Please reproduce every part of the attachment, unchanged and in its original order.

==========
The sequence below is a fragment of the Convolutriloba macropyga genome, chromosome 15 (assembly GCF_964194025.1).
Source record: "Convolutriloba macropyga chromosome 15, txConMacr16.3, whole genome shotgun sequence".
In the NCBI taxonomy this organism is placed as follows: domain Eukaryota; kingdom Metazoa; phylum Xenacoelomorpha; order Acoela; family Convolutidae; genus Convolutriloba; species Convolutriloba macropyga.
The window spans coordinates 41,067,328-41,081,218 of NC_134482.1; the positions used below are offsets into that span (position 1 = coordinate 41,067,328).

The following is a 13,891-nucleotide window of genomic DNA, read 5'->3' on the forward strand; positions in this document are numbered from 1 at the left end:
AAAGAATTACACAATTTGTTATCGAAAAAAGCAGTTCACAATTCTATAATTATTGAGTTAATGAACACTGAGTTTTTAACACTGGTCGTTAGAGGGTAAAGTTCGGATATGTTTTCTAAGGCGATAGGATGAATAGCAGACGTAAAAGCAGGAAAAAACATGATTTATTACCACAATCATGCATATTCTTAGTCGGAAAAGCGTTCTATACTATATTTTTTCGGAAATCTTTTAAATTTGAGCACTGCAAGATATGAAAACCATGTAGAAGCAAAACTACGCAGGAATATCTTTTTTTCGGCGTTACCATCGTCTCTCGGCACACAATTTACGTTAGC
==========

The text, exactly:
The sequence below is a fragment of the Convolutriloba macropyga genome, chromosome 15 (assembly GCF_964194025.1).
Source record: "Convolutriloba macropyga chromosome 15, txConMacr16.3, whole genome shotgun sequence".
In the NCBI taxonomy this organism is placed as follows: domain Eukaryota; kingdom Metazoa; phylum Xenacoelomorpha; order Acoela; family Convolutidae; genus Convolutriloba; species Convolutriloba macropyga.
The window spans coordinates 41,067,328-41,081,218 of NC_134482.1; the positions used below are offsets into that span (position 1 = coordinate 41,067,328).

The following is a 13,891-nucleotide window of genomic DNA, read 5'->3' on the forward strand; positions in this document are numbered from 1 at the left end:
AAAGAATTACACAATTTGTTATCGAAAAAAGCAGTTCACAATTCTATAATTATTGAGTTAATGAACACTGAGTTTTTAACACTGGTCGTTAGAGGGTAAAGTTCGGATATGTTTTCTAAGGCGATAGGATGAATAGCAGACGTAAAAGCAGGAAAAAACATGATTTATTACCACAATCATGCATATTCTTAGTCGGAAAAGCGTTCTATACTATATTTTTTCGGAAATCTTTTAAATTTGAGCACTGCAAGATATGAAAACCATGTAGAAGCAAAACTACGCAGGAATATCTTTTTTTCGGCGTTACCATCGTCTCTCGGCACACAATTTACGTTAGC